First, significant informed and open public debate about AI. Second, clear commitments to developing citizens digital literacies and skills so that they can both use and make personal and civic assessments of AI. Third, robust research on actual or potential inequalities created by AI. These three things would go some way to informing us as citizens about what uses of AI and data analytics we want and that we will accept in our digital society.
Professor Xiaowei Huang heads up the Trustworthy Autonomous Cyber Physical System Lab at the University in the University’s Department of Computer Science:
While AI brings significant opportunities and benefits, its long-term and short-term safety issues are also widely concerned.
From computer science’s perspective, the key challenges are not only on how to capitalise AI’s ability to improve the productivity but also on how to assure that the AI performs within our expectation.
For the latter, technologies have been developed on e.g. extracting and aligning with human values, identifying AI-related hazards and risks, enhancing AI with constraints (robustness, security, privacy, fairness, etc), and verifying and assuring AI across its lifecycle.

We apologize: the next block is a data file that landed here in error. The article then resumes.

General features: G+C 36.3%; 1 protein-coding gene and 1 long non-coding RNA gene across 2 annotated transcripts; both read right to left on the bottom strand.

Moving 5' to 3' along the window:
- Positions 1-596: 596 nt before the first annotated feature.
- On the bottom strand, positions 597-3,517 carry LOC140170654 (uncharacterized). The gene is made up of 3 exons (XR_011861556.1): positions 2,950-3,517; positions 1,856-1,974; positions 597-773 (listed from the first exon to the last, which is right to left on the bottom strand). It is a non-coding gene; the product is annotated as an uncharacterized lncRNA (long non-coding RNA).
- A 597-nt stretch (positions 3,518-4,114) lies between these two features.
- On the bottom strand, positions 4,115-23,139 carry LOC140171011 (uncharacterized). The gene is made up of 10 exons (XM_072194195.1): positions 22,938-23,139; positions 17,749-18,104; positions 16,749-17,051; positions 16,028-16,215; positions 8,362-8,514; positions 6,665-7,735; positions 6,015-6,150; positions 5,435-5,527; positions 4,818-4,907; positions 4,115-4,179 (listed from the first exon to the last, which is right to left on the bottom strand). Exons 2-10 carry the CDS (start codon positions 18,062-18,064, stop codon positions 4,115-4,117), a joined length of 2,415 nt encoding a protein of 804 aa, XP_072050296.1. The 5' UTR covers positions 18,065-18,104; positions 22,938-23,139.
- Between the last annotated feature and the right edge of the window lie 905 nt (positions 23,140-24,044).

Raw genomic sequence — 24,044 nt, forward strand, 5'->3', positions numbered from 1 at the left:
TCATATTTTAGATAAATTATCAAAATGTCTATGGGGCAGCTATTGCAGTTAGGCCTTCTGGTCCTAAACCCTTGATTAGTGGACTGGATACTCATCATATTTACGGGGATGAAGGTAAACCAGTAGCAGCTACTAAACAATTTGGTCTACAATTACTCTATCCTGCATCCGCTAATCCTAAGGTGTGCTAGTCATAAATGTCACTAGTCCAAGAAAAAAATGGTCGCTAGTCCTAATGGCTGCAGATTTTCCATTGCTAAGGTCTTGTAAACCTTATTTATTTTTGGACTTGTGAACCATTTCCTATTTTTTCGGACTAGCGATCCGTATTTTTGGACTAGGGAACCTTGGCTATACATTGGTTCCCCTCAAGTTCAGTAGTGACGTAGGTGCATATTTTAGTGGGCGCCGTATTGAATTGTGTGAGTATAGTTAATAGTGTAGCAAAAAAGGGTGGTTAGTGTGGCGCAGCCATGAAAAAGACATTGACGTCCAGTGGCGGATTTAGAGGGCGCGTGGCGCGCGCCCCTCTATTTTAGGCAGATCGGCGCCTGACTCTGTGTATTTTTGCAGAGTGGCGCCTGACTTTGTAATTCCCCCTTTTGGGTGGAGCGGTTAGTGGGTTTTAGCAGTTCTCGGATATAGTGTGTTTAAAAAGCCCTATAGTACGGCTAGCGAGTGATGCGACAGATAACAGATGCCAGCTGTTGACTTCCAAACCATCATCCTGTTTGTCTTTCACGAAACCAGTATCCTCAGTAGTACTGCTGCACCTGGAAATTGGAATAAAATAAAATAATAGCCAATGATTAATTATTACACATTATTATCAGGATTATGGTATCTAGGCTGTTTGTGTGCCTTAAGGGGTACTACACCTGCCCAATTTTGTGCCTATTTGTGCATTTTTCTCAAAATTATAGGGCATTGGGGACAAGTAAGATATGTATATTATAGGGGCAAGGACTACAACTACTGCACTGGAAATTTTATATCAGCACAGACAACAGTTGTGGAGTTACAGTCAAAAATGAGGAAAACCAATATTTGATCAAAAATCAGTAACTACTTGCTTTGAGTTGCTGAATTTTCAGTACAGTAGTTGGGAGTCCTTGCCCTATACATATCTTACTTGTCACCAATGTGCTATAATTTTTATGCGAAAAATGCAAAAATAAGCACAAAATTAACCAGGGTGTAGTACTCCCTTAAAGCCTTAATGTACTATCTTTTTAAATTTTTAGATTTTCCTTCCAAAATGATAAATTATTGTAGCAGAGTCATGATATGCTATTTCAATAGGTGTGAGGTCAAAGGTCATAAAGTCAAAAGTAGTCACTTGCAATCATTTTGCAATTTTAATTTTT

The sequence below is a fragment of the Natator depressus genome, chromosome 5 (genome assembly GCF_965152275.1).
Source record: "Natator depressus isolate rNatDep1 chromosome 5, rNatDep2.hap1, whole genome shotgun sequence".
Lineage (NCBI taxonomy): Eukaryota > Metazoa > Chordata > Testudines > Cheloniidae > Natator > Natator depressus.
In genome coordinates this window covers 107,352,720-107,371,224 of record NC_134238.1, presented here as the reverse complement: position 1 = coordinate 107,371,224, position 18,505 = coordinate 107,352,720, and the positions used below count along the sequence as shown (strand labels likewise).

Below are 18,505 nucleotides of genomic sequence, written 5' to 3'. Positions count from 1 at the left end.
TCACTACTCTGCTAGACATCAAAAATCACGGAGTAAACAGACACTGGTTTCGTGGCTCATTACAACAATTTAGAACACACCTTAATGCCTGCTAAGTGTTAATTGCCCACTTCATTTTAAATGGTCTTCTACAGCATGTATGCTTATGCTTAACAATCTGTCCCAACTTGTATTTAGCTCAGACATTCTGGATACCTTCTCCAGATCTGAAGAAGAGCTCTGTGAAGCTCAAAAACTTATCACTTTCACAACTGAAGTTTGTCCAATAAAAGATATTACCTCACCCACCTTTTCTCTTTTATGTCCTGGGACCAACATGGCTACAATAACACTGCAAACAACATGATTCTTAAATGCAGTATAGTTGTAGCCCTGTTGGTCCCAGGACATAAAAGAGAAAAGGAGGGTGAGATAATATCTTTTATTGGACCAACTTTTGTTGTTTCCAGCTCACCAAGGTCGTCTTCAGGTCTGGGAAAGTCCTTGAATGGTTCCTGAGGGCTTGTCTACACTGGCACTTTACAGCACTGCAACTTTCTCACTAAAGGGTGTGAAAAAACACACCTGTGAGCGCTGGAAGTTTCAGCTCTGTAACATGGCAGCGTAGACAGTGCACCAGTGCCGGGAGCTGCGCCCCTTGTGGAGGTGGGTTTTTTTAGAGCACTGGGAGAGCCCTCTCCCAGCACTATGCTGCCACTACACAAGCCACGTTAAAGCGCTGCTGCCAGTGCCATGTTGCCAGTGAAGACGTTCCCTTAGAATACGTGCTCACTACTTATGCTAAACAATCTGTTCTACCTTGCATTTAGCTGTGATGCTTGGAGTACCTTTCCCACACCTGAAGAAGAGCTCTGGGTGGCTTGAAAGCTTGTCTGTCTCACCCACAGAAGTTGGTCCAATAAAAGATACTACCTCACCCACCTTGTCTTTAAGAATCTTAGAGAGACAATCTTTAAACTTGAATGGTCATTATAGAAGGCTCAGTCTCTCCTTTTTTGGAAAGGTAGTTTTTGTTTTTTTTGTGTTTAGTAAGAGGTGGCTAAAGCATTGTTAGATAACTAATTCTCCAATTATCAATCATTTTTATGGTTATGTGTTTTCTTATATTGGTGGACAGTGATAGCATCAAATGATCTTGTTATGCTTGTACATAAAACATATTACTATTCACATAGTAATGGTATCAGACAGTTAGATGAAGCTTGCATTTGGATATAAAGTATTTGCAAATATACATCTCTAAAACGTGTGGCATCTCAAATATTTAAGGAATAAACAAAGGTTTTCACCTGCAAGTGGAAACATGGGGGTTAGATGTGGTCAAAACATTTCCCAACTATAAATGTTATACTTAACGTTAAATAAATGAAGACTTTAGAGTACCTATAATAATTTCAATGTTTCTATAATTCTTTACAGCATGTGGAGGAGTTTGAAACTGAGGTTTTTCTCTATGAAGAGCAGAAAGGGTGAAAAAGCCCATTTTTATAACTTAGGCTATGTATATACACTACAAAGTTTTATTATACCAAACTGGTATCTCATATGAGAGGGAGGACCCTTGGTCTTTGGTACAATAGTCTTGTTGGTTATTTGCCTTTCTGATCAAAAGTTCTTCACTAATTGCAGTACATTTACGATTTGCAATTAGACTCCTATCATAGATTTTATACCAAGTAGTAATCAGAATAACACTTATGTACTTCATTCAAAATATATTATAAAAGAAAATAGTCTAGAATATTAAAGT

While progresses have been made in the past years, due to the complexity of AI models and the fast progress of AI (e.g. the foundation models), such technologies on AI assurance are lagging. This calls for the computer science community to develop novel techniques and welcomes more investments into this field.
Dr Swati Sachan is a lecturer in Financial Technology with an interest in responsible AI in Finance: